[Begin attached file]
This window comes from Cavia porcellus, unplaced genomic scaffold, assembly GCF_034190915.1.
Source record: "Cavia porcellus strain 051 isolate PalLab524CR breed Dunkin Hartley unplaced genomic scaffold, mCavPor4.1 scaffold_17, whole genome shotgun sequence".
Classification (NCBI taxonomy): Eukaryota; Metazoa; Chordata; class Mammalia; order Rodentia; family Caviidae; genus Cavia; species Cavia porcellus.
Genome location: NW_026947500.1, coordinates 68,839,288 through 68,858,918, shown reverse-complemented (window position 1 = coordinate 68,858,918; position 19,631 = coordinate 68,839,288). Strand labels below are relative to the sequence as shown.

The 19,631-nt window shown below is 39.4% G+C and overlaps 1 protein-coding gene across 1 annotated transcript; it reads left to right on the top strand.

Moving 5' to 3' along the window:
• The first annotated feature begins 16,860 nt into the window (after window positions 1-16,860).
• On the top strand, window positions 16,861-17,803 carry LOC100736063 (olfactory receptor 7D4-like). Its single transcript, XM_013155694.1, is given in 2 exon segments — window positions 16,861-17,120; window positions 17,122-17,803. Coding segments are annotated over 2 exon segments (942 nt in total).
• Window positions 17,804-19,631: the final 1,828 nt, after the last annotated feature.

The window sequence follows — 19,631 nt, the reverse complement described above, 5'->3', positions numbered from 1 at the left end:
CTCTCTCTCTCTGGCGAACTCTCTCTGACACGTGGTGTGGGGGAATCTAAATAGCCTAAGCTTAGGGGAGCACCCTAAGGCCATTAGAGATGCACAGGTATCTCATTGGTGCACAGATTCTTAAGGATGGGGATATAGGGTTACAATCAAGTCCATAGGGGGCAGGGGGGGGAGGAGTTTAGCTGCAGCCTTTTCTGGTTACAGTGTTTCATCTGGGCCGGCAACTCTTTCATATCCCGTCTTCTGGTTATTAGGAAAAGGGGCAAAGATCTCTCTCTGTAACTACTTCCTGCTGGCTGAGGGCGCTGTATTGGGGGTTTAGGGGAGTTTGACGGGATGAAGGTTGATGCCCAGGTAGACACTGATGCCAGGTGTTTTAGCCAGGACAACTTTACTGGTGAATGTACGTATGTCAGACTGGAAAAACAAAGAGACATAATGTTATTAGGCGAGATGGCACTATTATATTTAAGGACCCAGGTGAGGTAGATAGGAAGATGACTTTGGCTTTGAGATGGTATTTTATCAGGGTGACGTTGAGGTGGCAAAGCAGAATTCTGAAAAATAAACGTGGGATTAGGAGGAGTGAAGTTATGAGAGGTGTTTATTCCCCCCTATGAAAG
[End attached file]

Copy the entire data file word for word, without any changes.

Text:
This window comes from Cavia porcellus, unplaced genomic scaffold, assembly GCF_034190915.1.
Source record: "Cavia porcellus strain 051 isolate PalLab524CR breed Dunkin Hartley unplaced genomic scaffold, mCavPor4.1 scaffold_17, whole genome shotgun sequence".
Classification (NCBI taxonomy): Eukaryota; Metazoa; Chordata; class Mammalia; order Rodentia; family Caviidae; genus Cavia; species Cavia porcellus.
Genome location: NW_026947500.1, coordinates 68,839,288 through 68,858,918, shown reverse-complemented (window position 1 = coordinate 68,858,918; position 19,631 = coordinate 68,839,288). Strand labels below are relative to the sequence as shown.

The 19,631-nt window shown below is 39.4% G+C and overlaps 1 protein-coding gene across 1 annotated transcript; it reads left to right on the top strand.

Moving 5' to 3' along the window:
• The first annotated feature begins 16,860 nt into the window (after window positions 1-16,860).
• On the top strand, window positions 16,861-17,803 carry LOC100736063 (olfactory receptor 7D4-like). Its single transcript, XM_013155694.1, is given in 2 exon segments — window positions 16,861-17,120; window positions 17,122-17,803. Coding segments are annotated over 2 exon segments (942 nt in total).
• Window positions 17,804-19,631: the final 1,828 nt, after the last annotated feature.

The window sequence follows — 19,631 nt, the reverse complement described above, 5'->3', positions numbered from 1 at the left end:
CTCTCTCTCTCTGGCGAACTCTCTCTGACACGTGGTGTGGGGGAATCTAAATAGCCTAAGCTTAGGGGAGCACCCTAAGGCCATTAGAGATGCACAGGTATCTCATTGGTGCACAGATTCTTAAGGATGGGGATATAGGGTTACAATCAAGTCCATAGGGGGCAGGGGGGGGAGGAGTTTAGCTGCAGCCTTTTCTGGTTACAGTGTTTCATCTGGGCCGGCAACTCTTTCATATCCCGTCTTCTGGTTATTAGGAAAAGGGGCAAAGATCTCTCTCTGTAACTACTTCCTGCTGGCTGAGGGCGCTGTATTGGGGGTTTAGGGGAGTTTGACGGGATGAAGGTTGATGCCCAGGTAGACACTGATGCCAGGTGTTTTAGCCAGGACAACTTTACTGGTGAATGTACGTATGTCAGACTGGAAAAACAAAGAGACATAATGTTATTAGGCGAGATGGCACTATTATATTTAAGGACCCAGGTGAGGTAGATAGGAAGATGACTTTGGCTTTGAGATGGTATTTTATCAGGGTGACGTTGAGGTGGCAAAGCAGAATTCTGAAAAATAAACGTGGGATTAGGAGGAGTGAAGTTATGAGAGGTGTTTATTCCCCCCTATGAAAG